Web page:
New Guidance for Federal Employees’ Political Activity Goes Too Far

This post was updated on Friday, November 30.

This week, the Office of the Special Counsel (OSC) circulated troubling new Hatch Act guidance about the type of activity permitted for federal employees. The Hatch Act generally prohibits public employees from engaging in partisan political activities while on duty but does not prohibit policy objections or reporting crimes. The new guidance from OSC, which is the agency with primary responsibility for enforcing the Hatch Act, could dangerously stifle whistleblowers who raise concerns about severe misconduct.

The OSC guidance states that activity related to the “Resistance” or the use of that term is considered political activity under the Hatch Act, as is advocating for impeachment of an official who is also a candidate for future office (such as President Trump, who announced his 2020 candidacy in 2017).

American Oversight sent a letter to OSC expressing concern about the guidance and its serious policy and constitutional implications, noting that there is a difference between advocating for or against an official’s election (prohibited by the Hatch Act) and advocating that an official did or did not commit treason or high crimes (impeachable under the Constitution). OSC’s guidance suggests the opposite, arguing that since impeachment bars offenders from future public service it is the same as arguing that an official should not be re-elected.

OSC’s categorical prohibition on the use of “resist” or “resistance” terms as political activity is also too broad. The First Amendment protects employees’ right to object to administration actions and policies, and conflating such terms with electoral advocacy opens the door to public employees being retaliated against for their opinions. With the Trump administration already corruptly trying to root out the “deep state,” the OSC should not empower Trump appointees to target people who “resist” administration policies like family separation.

Statement from American Oversight Executive Director Austin Evers:

The Office of Special Counsel’s new guidance goes too far and opens a dangerous door for the Trump administration to crack down on dissent. Making it illegal to advocate for or against impeachment of Donald Trump or to resist administration policies like family separation or the Muslim ban could operate as a gag order against whistleblowers and impinge on the constitutional rights of public employees.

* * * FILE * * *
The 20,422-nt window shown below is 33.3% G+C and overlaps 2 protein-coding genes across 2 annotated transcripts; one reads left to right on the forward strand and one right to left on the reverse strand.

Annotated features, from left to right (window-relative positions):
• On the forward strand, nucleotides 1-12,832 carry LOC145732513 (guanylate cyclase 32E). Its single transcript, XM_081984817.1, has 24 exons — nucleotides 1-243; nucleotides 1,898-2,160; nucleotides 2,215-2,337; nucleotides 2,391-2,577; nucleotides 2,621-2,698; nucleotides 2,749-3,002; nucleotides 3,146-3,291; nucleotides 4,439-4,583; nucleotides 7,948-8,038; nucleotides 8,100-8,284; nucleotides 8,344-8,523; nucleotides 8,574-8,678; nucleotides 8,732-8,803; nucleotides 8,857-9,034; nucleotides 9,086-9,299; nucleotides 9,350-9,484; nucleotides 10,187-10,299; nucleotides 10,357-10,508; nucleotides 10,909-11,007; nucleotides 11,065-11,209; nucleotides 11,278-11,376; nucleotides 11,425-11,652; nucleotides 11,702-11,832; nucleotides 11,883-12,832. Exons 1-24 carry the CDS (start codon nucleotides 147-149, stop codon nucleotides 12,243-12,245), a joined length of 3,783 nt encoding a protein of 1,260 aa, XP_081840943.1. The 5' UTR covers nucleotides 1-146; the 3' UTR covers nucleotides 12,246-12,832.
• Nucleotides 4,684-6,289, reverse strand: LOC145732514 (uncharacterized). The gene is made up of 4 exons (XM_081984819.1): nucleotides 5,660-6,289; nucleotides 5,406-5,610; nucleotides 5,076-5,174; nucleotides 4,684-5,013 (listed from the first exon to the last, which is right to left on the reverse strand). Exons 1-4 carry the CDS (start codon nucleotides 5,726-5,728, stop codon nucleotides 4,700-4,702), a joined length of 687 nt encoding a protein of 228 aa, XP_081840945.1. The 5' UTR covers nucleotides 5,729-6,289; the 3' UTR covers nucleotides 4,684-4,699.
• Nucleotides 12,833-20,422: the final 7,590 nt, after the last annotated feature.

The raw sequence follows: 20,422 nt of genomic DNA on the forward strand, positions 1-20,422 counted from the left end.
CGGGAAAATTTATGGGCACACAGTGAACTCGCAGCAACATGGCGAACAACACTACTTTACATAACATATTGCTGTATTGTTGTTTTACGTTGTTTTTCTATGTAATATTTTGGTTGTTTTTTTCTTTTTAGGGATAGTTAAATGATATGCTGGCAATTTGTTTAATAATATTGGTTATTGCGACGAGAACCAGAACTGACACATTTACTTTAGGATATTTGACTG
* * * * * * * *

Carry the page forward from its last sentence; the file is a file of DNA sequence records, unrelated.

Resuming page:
The Hatch Act bars public servants from engaging in partisan political activities while on duty but does not prohibit them from speaking out as citizens against illegality or bad policy. Indeed, the oath to uphold the Constitution requires them to do so. The OSC should retract its recent guidance and replace it with rules that are appropriately nuanced and do not empower retaliation.

The Office of Special Counsel is essential for ensuring government employees follow the rules regarding political activity while on duty. Individuals who violate the Hatch Act should be held accountable. OSC’s opinions concerning White House and senior administration officials engaging in campaign activity in their official capacities have been important contributions and no doubt the agency is playing an important role behind the scenes protecting whistleblowers from retaliation.

UPDATE: Friday November 30, 2018

On Friday, OSC issued a clarification of the guidance that did little to clear up what is or is not allowed for federal workers. Within two Orwellian sentences, the OSC says that employees can state an “opinion about whether the president should be impeached” but cannot engage in “advocacy for or against the impeachment.”

Statement from American Oversight Executive Director Austin Evers:

“The Hatch Act carries serious penalties, and OSC owes the federal workforce a straight answer about what is and isn’t allowed. This clarification is the opposite of clear, and it underscores why OSC needs to withdraw the guidance and start over at the drawing board. Within two sentences, OSC says employees may “express an opinion about whether the president should be impeached” but may not engage in “advocacy for or against the impeachment” of the president. Whatever imagined distinction OSC sees between these positions, the guidance is completely unclear and confusing, and as a result, the OSC has again sent a chill across the public workforce.

“Federal employees also received the mixed message this week from OSC that supporting “MAGAnomics” is permissible while supporting the “Resistance” is not.”

Reasonable employees would undoubtedly find this distinction confusing, and such incoherence could have no effect except to put a chill on workers’ speech. The so-called clarification comes the same week that employees received the mixed message from OSC that declaring support for “MAGAnomics” — as Office of Management and Budget Director Mick Mulvaney did earlier this year — is permissible, while supporting the “Resistance” is not.

American Oversight’s November 29, 2018 Letter to the Office of Special Counsel:

The Office of Special Counsel’s November 27, 2018 Guidance on the Hatch Act: